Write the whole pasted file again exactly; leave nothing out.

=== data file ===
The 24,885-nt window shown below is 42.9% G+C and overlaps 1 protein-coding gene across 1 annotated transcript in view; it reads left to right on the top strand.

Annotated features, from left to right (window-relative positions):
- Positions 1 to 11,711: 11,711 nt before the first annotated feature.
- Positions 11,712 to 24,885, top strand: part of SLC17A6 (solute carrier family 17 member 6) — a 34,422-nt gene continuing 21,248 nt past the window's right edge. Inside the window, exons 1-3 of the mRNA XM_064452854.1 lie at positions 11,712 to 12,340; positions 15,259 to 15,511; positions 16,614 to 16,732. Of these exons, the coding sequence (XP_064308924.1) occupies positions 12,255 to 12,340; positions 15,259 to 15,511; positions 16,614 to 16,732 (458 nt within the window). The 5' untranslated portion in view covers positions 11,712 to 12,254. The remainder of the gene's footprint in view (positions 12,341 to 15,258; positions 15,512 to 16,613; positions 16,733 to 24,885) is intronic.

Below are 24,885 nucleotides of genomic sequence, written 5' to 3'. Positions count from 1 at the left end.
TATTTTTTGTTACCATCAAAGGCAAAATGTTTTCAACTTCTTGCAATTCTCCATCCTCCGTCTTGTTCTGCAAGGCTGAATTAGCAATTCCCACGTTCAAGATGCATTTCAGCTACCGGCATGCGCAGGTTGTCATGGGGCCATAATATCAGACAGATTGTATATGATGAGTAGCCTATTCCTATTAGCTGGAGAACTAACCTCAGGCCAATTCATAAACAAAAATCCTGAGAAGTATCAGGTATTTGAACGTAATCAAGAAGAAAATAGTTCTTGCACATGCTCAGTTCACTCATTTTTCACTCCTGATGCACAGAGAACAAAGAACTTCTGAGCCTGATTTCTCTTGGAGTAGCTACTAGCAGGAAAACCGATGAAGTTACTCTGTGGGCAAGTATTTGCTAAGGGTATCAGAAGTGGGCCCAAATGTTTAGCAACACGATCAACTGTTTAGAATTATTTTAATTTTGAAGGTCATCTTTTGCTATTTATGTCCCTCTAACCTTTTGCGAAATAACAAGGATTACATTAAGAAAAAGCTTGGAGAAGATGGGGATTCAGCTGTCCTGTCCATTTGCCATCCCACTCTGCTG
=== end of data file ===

The 24,885-nt window shown below is 42.9% G+C and overlaps 1 protein-coding gene across 1 annotated transcript in view; it reads left to right on the top strand.

Annotated features, from left to right (window-relative positions):
- Positions 1 to 11,711: 11,711 nt before the first annotated feature.
- Positions 11,712 to 24,885, top strand: part of SLC17A6 (solute carrier family 17 member 6) — a 34,422-nt gene continuing 21,248 nt past the window's right edge. Inside the window, exons 1-3 of the mRNA XM_064452854.1 lie at positions 11,712 to 12,340; positions 15,259 to 15,511; positions 16,614 to 16,732. Of these exons, the coding sequence (XP_064308924.1) occupies positions 12,255 to 12,340; positions 15,259 to 15,511; positions 16,614 to 16,732 (458 nt within the window). The 5' untranslated portion in view covers positions 11,712 to 12,254. The remainder of the gene's footprint in view (positions 12,341 to 15,258; positions 15,512 to 16,613; positions 16,733 to 24,885) is intronic.

Below are 24,885 nucleotides of genomic sequence, written 5' to 3'. Positions count from 1 at the left end.
TATTTTTTGTTACCATCAAAGGCAAAATGTTTTCAACTTCTTGCAATTCTCCATCCTCCGTCTTGTTCTGCAAGGCTGAATTAGCAATTCCCACGTTCAAGATGCATTTCAGCTACCGGCATGCGCAGGTTGTCATGGGGCCATAATATCAGACAGATTGTATATGATGAGTAGCCTATTCCTATTAGCTGGAGAACTAACCTCAGGCCAATTCATAAACAAAAATCCTGAGAAGTATCAGGTATTTGAACGTAATCAAGAAGAAAATAGTTCTTGCACATGCTCAGTTCACTCATTTTTCACTCCTGATGCACAGAGAACAAAGAACTTCTGAGCCTGATTTCTCTTGGAGTAGCTACTAGCAGGAAAACCGATGAAGTTACTCTGTGGGCAAGTATTTGCTAAGGGTATCAGAAGTGGGCCCAAATGTTTAGCAACACGATCAACTGTTTAGAATTATTTTAATTTTGAAGGTCATCTTTTGCTATTTATGTCCCTCTAACCTTTTGCGAAATAACAAGGATTACATTAAGAAAAAGCTTGGAGAAGATGGGGATTCAGCTGTCCTGTCCATTTGCCATCCCACTCTGCTG